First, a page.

The Wise app allows you to check exchange rates and convert them to over 40 currencies with just a few clicks. The app also comes with digital cards, making paying abroad easy. You can also request a physical debit card to make transactions while travelling. With this app, you can see every transaction with its conversion rates, making keeping track of your expenditure while travelling super easy!


If you’re travelling internationally with a group of friends, Splitwise is a free app that will help you keep track of expenses. You can create a group, add your friends and key in what they’ve paid for and the app will do all the accounting for you.

Spotify, YouTube & Netflix

Entertainment apps like Spotify, YouTube, and Netflix are going to keep you sane on long-haul flights. They’re your ticket to staying entertained throughout the journey. Plus, watching a movie or listening to the same songs with your friends can also add to the fun of the trip. Not all fun has to start when you land at your destination.

Remember to bring your earphones! You won’t want to annoy fellow travellers sitting around you on the flight, and you can block out any unwanted noise on your journey, too!


The Kindle app is a favourite for many avid readers. The free app has a ton of free books from different genres. However, some of the more popular books aren’t free on the app. If you’re looking for more well-known titles, Kindle Unlimited is a monthly subscription you might be interested in! 

6. Don’t Stress, Have Fun!

group of malaysian friends

Last but not least, don’t stress—just have fun! Don’t overthink it.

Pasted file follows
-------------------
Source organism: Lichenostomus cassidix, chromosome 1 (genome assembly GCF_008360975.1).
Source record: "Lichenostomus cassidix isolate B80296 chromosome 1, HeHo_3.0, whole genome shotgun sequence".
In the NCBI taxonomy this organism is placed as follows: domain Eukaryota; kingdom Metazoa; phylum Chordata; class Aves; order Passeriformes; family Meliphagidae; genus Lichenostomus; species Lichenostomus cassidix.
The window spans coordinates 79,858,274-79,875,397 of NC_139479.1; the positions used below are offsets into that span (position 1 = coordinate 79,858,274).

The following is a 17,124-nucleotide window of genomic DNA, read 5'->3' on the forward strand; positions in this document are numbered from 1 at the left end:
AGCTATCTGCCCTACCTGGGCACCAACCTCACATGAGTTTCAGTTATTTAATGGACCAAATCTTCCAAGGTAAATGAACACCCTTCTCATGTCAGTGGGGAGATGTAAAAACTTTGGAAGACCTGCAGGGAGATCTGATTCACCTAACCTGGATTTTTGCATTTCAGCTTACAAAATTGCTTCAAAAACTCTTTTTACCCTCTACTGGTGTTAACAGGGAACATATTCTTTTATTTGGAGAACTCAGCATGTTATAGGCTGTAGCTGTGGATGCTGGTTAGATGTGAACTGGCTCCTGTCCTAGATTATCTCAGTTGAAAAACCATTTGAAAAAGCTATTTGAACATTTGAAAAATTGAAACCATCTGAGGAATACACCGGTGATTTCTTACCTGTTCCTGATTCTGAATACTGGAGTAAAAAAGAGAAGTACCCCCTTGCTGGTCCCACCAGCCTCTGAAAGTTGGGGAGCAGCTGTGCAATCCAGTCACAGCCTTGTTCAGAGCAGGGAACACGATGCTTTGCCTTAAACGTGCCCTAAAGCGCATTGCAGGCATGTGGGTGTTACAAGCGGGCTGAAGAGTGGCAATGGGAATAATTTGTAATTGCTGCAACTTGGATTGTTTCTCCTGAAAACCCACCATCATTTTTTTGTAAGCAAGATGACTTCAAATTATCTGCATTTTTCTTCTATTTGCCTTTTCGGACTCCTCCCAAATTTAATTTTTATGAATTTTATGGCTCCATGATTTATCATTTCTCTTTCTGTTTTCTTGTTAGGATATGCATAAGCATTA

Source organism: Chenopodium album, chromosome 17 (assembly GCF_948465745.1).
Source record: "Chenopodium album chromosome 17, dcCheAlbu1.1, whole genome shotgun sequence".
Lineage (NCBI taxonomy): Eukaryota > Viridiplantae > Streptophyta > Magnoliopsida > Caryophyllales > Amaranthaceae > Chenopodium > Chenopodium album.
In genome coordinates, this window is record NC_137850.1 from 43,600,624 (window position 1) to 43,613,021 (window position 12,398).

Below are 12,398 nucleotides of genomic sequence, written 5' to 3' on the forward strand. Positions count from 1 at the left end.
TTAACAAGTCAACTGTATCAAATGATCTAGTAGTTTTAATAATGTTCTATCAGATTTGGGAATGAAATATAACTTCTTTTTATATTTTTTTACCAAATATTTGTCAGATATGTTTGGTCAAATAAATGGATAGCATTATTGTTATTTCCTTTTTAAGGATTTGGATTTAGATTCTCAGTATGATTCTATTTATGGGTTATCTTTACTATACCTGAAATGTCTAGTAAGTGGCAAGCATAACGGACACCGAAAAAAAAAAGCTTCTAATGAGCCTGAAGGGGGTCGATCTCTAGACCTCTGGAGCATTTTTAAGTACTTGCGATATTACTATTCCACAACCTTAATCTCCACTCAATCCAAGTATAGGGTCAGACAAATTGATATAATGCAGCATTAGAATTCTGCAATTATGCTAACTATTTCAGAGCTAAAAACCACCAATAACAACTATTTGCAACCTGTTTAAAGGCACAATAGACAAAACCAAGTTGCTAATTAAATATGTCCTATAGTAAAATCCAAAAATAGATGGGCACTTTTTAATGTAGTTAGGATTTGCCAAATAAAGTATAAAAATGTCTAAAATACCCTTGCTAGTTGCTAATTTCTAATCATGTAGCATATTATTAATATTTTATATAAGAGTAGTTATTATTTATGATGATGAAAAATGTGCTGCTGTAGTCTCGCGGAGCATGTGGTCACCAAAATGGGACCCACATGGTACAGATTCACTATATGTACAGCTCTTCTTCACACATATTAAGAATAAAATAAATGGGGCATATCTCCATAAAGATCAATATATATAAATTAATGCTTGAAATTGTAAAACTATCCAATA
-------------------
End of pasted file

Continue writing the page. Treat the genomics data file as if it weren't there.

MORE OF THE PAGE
You’re travelling with people you genuinely enjoy being around. Even if things don’t go as planned, a little compromise can make the group trip enjoyable.

While putting time and energy into pre-trip preparation might be beneficial, remember to reserve some of that energy to make new memories with friends by re-creating TikTok travel trends or taking as many photos and videos together!

Embarking on an international group trip with friends can be both exciting and challenging. However, by setting clear boundaries, respecting each other’s needs, and embracing flexibility, your friend group can navigate any obstacles. 

Remember, the true essence of travel lies in the shared experiences, laughter, and memories you create together.

So, pack your bags.

It’s time to make that “Japan 2024” trip actually happen.

The information contained in this blog is provided for informational purposes only, and should not be construed as advice on any matter. Etiqa accepts no responsibility for loss which may arise from reliance on information contained in the article. This information is correct as of 8th May 2024.